Thermal regulation is vital to the ongoing performance of the chilled food distribution network, a multibillion dollar global industry. Getting rooms down to temperature is one thing, keeping them at that temperature in the most efficient manner is another. Nick Cox of loading bay specialist, sara LBS, explains how the right door can improve insulation to maximise profits and help preserve the perfect temperature.
Food distribution is an internationalised business these days; based on a network of distribution centres and highly efficient freighting operations. What it achieves on a macro level is truly astonishing. For instance prawns caught off the west coast of Scotland can be with discerning consumers in Spain, France and Italy while still at the peak of freshness. And those same fishermen can enjoy out-ofseason tomatoes and melons grown under glass in southern Europe.
Perhaps even more astonishing, some of that Scottish seafood will be flown to India to be picked, peeled and processed then flown back to Europe as finished dishes. Keeping food at accurately controlled, reduced temperatures is essential in such operations if it is to be kept fresh, nutritious and wholesome. Not surprisingly then, there are strict regulations that must be followed, while the distribution centres bristle with technology to ensure standards are met and hygiene maintained.
The core technology is refrigeration and air conditioning. Often entire buildings are cooled to carefully controlled levels. This is obviously an energy intensive process, so good insulation and best practice handling operations are essential to maximising productivity in such environments.
For food distribution companies looking to keep large spaces cool and hygienic, sara LBS offers several industrial door and loading bay solutions which offer high levels of insulation.
Starting from the coldest, frozen food areas need to be kept very cold, but must have means of access for personnel and/or vehicles. In such cases we would generally look to a sliding door solution; sized as appropriate, but basically as small as practically possible in order to minimise warm air ingress. Typically such a door would be lined with around 120mm of insulation for best performance.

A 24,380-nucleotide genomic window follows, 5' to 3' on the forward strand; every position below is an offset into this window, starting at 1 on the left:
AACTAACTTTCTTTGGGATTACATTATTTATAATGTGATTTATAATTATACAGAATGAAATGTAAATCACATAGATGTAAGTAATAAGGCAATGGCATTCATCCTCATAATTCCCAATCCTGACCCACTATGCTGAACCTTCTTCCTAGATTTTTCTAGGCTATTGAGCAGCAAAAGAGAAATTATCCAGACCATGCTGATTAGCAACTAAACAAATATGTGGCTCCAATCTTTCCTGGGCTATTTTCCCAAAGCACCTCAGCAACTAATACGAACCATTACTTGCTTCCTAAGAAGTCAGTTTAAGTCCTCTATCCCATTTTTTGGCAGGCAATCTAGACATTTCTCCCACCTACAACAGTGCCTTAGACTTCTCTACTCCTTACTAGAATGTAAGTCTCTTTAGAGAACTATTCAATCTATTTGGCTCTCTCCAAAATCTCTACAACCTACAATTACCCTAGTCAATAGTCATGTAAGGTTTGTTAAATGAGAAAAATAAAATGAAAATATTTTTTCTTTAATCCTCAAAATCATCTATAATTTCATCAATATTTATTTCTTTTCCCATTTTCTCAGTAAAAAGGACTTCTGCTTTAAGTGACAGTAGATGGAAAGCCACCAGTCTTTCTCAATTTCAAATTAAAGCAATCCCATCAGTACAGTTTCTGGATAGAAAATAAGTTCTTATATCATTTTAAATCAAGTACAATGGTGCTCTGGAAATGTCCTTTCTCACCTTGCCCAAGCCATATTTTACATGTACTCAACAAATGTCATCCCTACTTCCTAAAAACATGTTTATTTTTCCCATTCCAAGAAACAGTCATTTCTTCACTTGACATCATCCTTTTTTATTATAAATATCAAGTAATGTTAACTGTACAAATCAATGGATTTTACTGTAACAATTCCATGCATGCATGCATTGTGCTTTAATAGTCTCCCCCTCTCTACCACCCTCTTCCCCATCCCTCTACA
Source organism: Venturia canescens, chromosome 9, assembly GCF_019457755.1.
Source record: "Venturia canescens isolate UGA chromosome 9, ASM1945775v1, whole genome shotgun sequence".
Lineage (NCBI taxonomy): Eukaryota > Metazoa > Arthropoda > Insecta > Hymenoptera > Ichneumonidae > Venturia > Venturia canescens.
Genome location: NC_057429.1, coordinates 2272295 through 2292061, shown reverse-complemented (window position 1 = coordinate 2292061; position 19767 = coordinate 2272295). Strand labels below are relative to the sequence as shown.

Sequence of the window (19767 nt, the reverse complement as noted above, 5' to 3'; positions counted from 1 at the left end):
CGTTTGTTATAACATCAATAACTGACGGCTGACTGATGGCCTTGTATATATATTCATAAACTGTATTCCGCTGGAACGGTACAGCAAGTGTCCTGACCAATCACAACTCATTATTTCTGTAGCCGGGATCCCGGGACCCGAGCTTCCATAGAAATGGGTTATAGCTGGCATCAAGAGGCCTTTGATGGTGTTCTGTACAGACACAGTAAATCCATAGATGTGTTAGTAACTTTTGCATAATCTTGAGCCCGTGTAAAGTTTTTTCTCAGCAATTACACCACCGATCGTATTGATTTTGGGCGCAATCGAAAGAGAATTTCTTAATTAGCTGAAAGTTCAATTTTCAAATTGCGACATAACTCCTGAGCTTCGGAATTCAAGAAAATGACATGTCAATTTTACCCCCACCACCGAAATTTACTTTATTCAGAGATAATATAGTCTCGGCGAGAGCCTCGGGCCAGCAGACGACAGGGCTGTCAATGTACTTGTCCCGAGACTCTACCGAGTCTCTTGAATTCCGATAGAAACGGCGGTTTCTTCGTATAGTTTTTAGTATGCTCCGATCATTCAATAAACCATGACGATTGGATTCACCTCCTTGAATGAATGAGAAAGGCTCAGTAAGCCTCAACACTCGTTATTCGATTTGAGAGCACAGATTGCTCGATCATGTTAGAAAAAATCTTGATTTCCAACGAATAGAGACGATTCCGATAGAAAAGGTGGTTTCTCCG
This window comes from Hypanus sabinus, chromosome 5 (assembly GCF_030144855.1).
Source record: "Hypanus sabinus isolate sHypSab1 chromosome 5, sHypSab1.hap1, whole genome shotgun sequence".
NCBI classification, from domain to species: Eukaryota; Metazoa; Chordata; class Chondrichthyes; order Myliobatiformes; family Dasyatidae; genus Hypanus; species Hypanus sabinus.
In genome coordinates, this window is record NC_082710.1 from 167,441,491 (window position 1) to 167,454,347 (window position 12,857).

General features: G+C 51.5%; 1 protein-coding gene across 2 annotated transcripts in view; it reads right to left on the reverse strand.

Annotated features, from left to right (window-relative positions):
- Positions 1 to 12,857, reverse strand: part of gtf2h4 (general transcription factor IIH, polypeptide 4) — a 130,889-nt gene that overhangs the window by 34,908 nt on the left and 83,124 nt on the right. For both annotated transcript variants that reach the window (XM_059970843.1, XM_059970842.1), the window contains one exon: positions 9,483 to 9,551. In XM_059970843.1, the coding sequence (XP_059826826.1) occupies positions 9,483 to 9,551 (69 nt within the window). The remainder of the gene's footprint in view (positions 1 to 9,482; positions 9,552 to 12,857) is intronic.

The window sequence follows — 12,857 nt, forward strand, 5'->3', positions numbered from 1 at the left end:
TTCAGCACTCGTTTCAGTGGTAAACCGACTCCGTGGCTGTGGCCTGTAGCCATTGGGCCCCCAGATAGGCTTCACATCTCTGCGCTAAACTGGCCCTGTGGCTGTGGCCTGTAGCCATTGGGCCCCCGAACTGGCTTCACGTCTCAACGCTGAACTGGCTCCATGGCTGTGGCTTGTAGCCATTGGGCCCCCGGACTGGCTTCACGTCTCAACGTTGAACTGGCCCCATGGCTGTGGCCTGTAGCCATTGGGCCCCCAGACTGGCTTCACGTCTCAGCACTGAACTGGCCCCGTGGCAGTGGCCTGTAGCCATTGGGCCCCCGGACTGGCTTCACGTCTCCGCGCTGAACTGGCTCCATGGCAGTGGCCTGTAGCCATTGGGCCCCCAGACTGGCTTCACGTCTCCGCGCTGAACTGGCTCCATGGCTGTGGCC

Ideally we recommend that freezer doors are powered, rather than manually operated, to reduce the possibility of operatives leaving the door open during non-operational periods. It also allows for a degree of automation: timers, presence detectors, temperature sensors and other equipment can be fitted so that the door closes automatically or an alarm sounds if the door seems to have been left open unnecessarily.
For chilled areas that need protecting from ambient, outside temperatures, the next level down from sliding doors would be the sara LBS range of Sprint insulated, highspeed roller shutter doors. These are available with 40mm or 80mm of insulation and are typically installed between the production floors and the loading bays, where lorries arrive to deliver or receive chilled foods.
They may also be used as the outside door of the loading bay, although in some cases an uninsulated roller shutter door may be preferred. It is notable that the aluminium profiles of the Sprint 3000 range provide a ‘first line of defence’ against vandalism while also preventing the entry of small animals and birds in search of food or shelter.
High speed roller doors are generally recommended, especially for large openings because they can increase the amount of time they are actually shut considerably, particularly in busy locations where frequent opening is required. Again, because the doors are motor driven, levels of automation can be adopted to enhance and improve operations.
SARA LOADING BAY